Everything Ultimately Derives from System.Object






Everything Ultimately Derives from System.Object

Given any object, whether a custom class or one built into the system, the methods shown in Figure will be defined.

Figure Members of System.Object

Method Name

Description

public virtual bool Equals(object o)

Returns true if the object supplied as a parameter is equal in value, not necessarily in reference, to the instance.

public virtual int GetHashCode()

Returns an integer corresponding to an evenly spread hash code. This is useful for collections such as HashTable collections.

public Type GetType()

Returns an object of type System.Type corresponding to the type of the object instance.

public static bool ReferenceEquals(object a,object b)

Returns true if the two supplied parameters refer to the same object.

public virtual string ToString()

Returns a string representation of the object instance.

public virtual void Finalize()

An alias for the destructor; informs the object to prepare for termination. C# prevents calling this method directly.

protected object MemberwiseClone()

Clones the object in question by performing a shallow copy; references are copied, but not the data within a referenced type.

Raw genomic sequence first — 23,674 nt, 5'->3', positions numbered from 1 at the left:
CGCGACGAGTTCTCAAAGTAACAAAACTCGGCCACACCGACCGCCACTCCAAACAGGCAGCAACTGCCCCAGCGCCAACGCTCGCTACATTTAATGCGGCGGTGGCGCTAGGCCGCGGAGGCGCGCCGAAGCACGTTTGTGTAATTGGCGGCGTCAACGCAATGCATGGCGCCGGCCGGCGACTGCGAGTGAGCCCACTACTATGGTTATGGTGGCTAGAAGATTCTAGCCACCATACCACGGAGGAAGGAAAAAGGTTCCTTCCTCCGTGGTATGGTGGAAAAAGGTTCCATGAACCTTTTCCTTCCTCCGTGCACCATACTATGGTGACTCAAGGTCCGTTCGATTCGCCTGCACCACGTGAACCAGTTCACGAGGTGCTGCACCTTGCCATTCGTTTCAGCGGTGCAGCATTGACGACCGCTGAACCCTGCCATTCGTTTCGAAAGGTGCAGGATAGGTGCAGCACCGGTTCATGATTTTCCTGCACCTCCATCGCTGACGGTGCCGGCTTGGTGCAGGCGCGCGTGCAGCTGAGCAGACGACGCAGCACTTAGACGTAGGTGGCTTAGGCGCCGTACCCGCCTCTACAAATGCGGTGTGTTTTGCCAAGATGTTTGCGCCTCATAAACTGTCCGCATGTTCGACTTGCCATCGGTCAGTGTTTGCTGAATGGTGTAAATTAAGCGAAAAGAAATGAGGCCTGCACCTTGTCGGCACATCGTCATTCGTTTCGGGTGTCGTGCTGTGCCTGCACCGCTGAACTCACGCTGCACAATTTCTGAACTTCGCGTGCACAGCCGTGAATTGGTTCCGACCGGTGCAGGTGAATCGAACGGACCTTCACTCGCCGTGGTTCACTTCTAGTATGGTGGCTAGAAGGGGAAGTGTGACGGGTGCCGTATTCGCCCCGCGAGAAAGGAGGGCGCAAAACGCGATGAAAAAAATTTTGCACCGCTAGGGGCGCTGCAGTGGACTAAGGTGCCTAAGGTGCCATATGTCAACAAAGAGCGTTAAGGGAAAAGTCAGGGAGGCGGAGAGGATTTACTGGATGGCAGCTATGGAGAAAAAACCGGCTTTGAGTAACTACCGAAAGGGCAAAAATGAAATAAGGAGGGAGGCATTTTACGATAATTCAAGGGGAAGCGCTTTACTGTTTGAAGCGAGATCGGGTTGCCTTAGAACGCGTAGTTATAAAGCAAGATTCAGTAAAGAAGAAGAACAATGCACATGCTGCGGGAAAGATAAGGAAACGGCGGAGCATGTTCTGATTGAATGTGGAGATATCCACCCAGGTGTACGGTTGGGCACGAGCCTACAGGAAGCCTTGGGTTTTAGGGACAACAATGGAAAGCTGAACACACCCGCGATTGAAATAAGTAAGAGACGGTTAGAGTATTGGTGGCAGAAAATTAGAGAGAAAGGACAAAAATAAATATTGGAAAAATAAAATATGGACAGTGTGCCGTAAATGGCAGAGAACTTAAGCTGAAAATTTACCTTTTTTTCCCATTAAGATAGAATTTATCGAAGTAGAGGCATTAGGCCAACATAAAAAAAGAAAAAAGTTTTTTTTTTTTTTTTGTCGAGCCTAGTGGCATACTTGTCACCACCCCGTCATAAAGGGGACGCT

All of these methods appear on all objects through inheritance; all objects derive (either directly or via an inheritance chain) from object. Even literals include these methods, enabling somewhat peculiar-looking code like this:

Console.WriteLine( 42.ToString() );

Again, everything derives from object , even class definitions that don't have any explicit derivation. The two declarations for PdaItem in Listing 6.21, therefore, result in identical CIL.

Listing 6.21. System.Object Derivation Implied When No Derivation Is Specified Explicitly

public class PdaItem
{
  // ...
}
___________________________________________________________________________
___________________________________________________________________________
public class PdaItem : object
{
  // ...
}

When the object's default implementation isn't sufficient, programmers can override one or more of the three virtual methods. Chapter 9 describes the details for doing this.



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